Traffic management and control of automated guided vehicles using artificial neural networks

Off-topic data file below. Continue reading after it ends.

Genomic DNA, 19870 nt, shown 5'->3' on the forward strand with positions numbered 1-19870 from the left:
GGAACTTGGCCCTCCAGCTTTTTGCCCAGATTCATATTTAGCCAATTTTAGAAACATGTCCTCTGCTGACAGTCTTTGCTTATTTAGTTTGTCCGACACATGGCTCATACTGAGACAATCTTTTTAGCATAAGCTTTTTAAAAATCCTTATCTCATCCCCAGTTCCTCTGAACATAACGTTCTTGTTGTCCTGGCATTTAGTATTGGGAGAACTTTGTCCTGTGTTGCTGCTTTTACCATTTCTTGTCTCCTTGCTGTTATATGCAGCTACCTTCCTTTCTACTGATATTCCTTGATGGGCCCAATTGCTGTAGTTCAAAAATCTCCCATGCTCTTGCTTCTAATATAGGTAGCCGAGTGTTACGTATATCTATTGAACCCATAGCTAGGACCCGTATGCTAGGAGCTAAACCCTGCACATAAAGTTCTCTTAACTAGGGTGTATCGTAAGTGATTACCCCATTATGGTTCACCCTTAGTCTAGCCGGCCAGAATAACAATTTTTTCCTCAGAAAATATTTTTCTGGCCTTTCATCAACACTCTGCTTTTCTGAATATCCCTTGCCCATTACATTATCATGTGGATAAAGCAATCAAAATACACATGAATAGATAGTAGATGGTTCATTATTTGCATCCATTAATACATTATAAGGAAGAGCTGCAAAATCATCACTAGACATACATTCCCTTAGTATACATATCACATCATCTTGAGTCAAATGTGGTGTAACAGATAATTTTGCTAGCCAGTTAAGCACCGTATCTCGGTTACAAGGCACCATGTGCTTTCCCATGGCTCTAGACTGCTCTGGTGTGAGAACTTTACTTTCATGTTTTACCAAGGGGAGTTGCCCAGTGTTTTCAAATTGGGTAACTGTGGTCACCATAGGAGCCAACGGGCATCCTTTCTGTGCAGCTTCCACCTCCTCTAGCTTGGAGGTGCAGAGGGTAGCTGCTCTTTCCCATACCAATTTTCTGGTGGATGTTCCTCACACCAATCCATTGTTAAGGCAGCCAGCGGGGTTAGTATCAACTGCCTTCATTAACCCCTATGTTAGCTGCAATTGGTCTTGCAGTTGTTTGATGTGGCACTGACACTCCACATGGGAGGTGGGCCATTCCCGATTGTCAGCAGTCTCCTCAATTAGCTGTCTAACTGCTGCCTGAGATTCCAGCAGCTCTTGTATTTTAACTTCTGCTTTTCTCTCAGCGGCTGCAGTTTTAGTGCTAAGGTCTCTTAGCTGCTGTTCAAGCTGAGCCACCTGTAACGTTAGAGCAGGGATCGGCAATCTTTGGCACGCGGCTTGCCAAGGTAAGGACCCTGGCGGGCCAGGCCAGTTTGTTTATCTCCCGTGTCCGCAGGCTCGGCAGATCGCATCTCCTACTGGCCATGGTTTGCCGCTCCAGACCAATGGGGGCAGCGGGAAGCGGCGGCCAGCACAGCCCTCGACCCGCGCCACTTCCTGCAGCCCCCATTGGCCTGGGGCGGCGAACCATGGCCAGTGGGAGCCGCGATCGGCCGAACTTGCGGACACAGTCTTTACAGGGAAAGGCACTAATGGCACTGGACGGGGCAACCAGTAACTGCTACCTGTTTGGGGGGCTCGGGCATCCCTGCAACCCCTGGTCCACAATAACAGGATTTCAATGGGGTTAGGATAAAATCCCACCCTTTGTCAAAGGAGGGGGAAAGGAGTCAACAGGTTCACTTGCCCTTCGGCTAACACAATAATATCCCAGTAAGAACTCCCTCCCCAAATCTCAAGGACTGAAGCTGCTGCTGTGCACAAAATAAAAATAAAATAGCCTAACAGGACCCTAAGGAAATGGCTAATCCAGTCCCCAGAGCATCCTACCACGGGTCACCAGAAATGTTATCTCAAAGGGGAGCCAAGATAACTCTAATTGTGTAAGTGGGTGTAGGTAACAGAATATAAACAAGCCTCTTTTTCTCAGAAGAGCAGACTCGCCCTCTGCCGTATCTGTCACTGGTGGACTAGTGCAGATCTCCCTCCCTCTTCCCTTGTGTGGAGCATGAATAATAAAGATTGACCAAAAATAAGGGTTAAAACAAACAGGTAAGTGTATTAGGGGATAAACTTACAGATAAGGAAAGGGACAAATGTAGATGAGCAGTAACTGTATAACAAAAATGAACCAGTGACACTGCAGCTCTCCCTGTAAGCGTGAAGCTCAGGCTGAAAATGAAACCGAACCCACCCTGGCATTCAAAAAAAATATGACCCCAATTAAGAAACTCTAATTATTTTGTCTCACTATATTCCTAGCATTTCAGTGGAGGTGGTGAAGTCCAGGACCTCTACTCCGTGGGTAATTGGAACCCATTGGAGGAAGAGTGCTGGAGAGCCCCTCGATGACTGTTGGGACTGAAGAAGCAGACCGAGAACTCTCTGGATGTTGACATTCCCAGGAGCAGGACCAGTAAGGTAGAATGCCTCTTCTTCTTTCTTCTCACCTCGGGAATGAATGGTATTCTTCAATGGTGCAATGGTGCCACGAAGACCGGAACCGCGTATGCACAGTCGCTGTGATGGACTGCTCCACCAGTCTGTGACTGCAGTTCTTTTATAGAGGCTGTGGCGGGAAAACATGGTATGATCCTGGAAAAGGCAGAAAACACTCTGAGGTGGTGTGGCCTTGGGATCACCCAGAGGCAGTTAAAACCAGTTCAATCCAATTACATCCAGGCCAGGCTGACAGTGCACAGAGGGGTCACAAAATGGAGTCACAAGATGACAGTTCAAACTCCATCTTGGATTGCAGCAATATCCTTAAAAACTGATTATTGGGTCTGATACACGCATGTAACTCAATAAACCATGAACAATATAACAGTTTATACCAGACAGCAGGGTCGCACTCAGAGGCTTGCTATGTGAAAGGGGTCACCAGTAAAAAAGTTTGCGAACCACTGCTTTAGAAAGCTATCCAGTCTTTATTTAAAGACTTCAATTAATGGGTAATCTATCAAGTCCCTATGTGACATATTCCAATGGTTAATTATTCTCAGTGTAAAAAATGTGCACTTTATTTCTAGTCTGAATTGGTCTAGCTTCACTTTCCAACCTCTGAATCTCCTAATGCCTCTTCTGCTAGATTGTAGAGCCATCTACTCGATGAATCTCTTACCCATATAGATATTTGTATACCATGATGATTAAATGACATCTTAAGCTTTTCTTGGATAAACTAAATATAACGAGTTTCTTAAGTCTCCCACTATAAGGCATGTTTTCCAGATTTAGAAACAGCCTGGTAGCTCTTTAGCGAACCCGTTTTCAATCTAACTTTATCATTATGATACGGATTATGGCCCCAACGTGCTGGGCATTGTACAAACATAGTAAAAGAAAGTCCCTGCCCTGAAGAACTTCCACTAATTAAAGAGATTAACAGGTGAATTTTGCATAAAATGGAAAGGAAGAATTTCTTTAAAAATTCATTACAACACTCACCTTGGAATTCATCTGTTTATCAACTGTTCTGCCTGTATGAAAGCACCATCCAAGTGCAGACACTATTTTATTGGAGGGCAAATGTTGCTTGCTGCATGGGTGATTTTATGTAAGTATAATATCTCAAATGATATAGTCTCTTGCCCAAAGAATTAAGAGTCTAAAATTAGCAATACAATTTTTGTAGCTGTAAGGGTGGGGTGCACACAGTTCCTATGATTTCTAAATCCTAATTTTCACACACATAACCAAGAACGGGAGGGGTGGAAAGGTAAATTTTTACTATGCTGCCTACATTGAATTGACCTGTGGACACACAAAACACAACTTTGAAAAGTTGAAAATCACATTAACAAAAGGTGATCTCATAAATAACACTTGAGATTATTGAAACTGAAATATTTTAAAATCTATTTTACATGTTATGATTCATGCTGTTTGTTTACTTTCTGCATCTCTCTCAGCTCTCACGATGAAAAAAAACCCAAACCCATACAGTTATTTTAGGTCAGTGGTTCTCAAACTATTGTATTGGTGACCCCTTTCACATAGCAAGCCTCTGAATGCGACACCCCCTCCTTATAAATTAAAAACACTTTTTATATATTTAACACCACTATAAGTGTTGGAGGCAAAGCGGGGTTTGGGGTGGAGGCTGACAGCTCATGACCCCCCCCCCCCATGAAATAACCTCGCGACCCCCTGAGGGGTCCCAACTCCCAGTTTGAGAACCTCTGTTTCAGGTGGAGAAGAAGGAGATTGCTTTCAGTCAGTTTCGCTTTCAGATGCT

An industrial traffic management and control system based on Automated Guided Vehicles faces several combined problems. Decisions must be made concerning which vehicles will respond, or are allocated to each of the transport orders. Once a vehicle is allocated a transport order, a route has to be selected that allows it to reach its target location. In order for the vehicle to move efficiently along the selected route it must be provided with the means to recognise and adapt to the changing characteristics of the path it must follow. When several vehicles are involved these decisions are interrelated and must take into account the coordination of the movements of the vehicles in order to avoid collisions and maximise the performance of the transport system. This research concentrates on the problem of routing the vehicles that have already been assigned destinations associated with transport orders. In nearly all existing AGV systems this problem is simplified by considering there to be a fixed route between source and destination workstations. However if the system is to be used more efficiently, and particularly if it must support the requirements of modern manufacturing strategies, such as Justin- Time and Flexible Manufacturing Systems, of moving very small batches more frequently, then there is a need for a system capable of dealing with the increased complexity of the routing problem. The consideration of alternative paths between any two workstations together with the possibility of other vehicles blocking routes while waiting at a particular location, increases enormously the number of alternatives that must be considered in order to identify the routes for each vehicle leading to an optimum solution. Current methods used to solve this type of problem do not provide satisfactory solutions for all cases, which leaves scope for improvement. The approach proposed in this work takes advantage of the use of Backpropagation Artificial Neural Networks to develop a solution for the routing problem. A novel aspect of the approach implemented is the use of a solution derived for routing a single vehicle in a physical layout when some pieces of track are set as unavailable, as the basis for the solution when several vehicles are involved. Another original aspect is the method developed to deal with the problem of selecting a route between two locations based on an analysis of the conditions of the traffic system, when each movement decision has to be made. This lead to the implementation of a step-by-step search of the available routes for each vehicle. Two distinct phases can be identified in the approach proposed. First the design of a solution based on an ANN to solve the single vehicle case, and subsequently the development and testing of a solution for a multi-vehicle case. To test and implement these phases a specific layout was selected, and an algorithm was implemented to generate the data required for the design of the ANN solution. During the development of alternative solutions it was found that the addition of simple rules provided a useful means to overcome some of the limitations of the ANN solution, and a "hybrid" solution was originated. Numerous computer simulations were performed to test the solutions developed against alternatives based on the best published heuristic rules. The results showed that while it was not possible to generate a globally optimal solution, near optimal solutions could be obtained and the best hybrid solution was marginally better than the best of the currently available heuristic rules.